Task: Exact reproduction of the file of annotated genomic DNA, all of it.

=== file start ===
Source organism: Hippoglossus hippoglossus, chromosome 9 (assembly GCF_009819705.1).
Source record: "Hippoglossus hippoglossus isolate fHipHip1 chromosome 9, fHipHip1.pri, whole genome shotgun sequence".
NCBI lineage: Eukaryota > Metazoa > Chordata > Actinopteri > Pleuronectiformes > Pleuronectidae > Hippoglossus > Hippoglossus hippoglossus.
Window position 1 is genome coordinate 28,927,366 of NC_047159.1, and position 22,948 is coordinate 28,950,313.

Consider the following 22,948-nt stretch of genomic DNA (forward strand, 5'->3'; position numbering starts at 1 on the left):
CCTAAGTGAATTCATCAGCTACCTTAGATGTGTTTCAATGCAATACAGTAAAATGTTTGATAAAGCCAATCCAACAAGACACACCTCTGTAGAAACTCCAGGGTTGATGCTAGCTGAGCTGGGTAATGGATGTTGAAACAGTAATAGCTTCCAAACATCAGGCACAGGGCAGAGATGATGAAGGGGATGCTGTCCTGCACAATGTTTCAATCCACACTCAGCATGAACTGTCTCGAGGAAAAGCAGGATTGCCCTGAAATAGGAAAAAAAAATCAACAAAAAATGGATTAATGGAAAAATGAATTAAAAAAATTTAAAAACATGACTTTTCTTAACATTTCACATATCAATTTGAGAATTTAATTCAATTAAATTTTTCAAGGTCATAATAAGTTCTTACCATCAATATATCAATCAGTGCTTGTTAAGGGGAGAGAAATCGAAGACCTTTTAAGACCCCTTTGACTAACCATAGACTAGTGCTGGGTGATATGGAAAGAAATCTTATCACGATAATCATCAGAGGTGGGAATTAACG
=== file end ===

Source organism: Hippoglossus hippoglossus, chromosome 9 (assembly GCF_009819705.1).
Source record: "Hippoglossus hippoglossus isolate fHipHip1 chromosome 9, fHipHip1.pri, whole genome shotgun sequence".
NCBI lineage: Eukaryota > Metazoa > Chordata > Actinopteri > Pleuronectiformes > Pleuronectidae > Hippoglossus > Hippoglossus hippoglossus.
Window position 1 is genome coordinate 28,927,366 of NC_047159.1, and position 22,948 is coordinate 28,950,313.

Consider the following 22,948-nt stretch of genomic DNA (forward strand, 5'->3'; position numbering starts at 1 on the left):
CCTAAGTGAATTCATCAGCTACCTTAGATGTGTTTCAATGCAATACAGTAAAATGTTTGATAAAGCCAATCCAACAAGACACACCTCTGTAGAAACTCCAGGGTTGATGCTAGCTGAGCTGGGTAATGGATGTTGAAACAGTAATAGCTTCCAAACATCAGGCACAGGGCAGAGATGATGAAGGGGATGCTGTCCTGCACAATGTTTCAATCCACACTCAGCATGAACTGTCTCGAGGAAAAGCAGGATTGCCCTGAAATAGGAAAAAAAAATCAACAAAAAATGGATTAATGGAAAAATGAATTAAAAAAATTTAAAAACATGACTTTTCTTAACATTTCACATATCAATTTGAGAATTTAATTCAATTAAATTTTTCAAGGTCATAATAAGTTCTTACCATCAATATATCAATCAGTGCTTGTTAAGGGGAGAGAAATCGAAGACCTTTTAAGACCCCTTTGACTAACCATAGACTAGTGCTGGGTGATATGGAAAGAAATCTTATCACGATAATCATCAGAGGTGGGAATTAACG